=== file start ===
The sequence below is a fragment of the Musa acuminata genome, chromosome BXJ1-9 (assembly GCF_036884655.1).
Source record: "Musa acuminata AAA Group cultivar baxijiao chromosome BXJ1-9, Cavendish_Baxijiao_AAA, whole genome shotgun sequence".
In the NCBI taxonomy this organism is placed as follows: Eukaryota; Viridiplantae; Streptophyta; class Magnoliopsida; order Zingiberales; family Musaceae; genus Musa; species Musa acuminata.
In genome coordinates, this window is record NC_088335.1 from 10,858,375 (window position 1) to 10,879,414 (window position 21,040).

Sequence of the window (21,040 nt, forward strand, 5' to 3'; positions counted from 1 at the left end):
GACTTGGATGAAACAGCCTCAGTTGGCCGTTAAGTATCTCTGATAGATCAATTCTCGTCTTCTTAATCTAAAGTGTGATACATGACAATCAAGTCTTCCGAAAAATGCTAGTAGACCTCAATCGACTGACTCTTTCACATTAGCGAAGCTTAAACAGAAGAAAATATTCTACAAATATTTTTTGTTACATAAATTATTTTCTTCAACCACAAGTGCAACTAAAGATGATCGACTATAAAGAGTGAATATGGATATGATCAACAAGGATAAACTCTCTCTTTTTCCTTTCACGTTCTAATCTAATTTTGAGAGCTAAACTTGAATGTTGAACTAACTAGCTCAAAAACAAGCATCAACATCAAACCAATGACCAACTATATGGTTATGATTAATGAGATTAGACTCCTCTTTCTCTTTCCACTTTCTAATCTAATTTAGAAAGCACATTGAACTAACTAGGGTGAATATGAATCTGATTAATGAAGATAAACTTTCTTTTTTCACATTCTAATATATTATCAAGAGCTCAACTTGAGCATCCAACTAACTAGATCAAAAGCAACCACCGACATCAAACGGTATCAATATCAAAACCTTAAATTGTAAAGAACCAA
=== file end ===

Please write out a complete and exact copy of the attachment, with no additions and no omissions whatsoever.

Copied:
The sequence below is a fragment of the Musa acuminata genome, chromosome BXJ1-9 (assembly GCF_036884655.1).
Source record: "Musa acuminata AAA Group cultivar baxijiao chromosome BXJ1-9, Cavendish_Baxijiao_AAA, whole genome shotgun sequence".
In the NCBI taxonomy this organism is placed as follows: Eukaryota; Viridiplantae; Streptophyta; class Magnoliopsida; order Zingiberales; family Musaceae; genus Musa; species Musa acuminata.
In genome coordinates, this window is record NC_088335.1 from 10,858,375 (window position 1) to 10,879,414 (window position 21,040).

Sequence of the window (21,040 nt, forward strand, 5' to 3'; positions counted from 1 at the left end):
GACTTGGATGAAACAGCCTCAGTTGGCCGTTAAGTATCTCTGATAGATCAATTCTCGTCTTCTTAATCTAAAGTGTGATACATGACAATCAAGTCTTCCGAAAAATGCTAGTAGACCTCAATCGACTGACTCTTTCACATTAGCGAAGCTTAAACAGAAGAAAATATTCTACAAATATTTTTTGTTACATAAATTATTTTCTTCAACCACAAGTGCAACTAAAGATGATCGACTATAAAGAGTGAATATGGATATGATCAACAAGGATAAACTCTCTCTTTTTCCTTTCACGTTCTAATCTAATTTTGAGAGCTAAACTTGAATGTTGAACTAACTAGCTCAAAAACAAGCATCAACATCAAACCAATGACCAACTATATGGTTATGATTAATGAGATTAGACTCCTCTTTCTCTTTCCACTTTCTAATCTAATTTAGAAAGCACATTGAACTAACTAGGGTGAATATGAATCTGATTAATGAAGATAAACTTTCTTTTTTCACATTCTAATATATTATCAAGAGCTCAACTTGAGCATCCAACTAACTAGATCAAAAGCAACCACCGACATCAAACGGTATCAATATCAAAACCTTAAATTGTAAAGAACCAA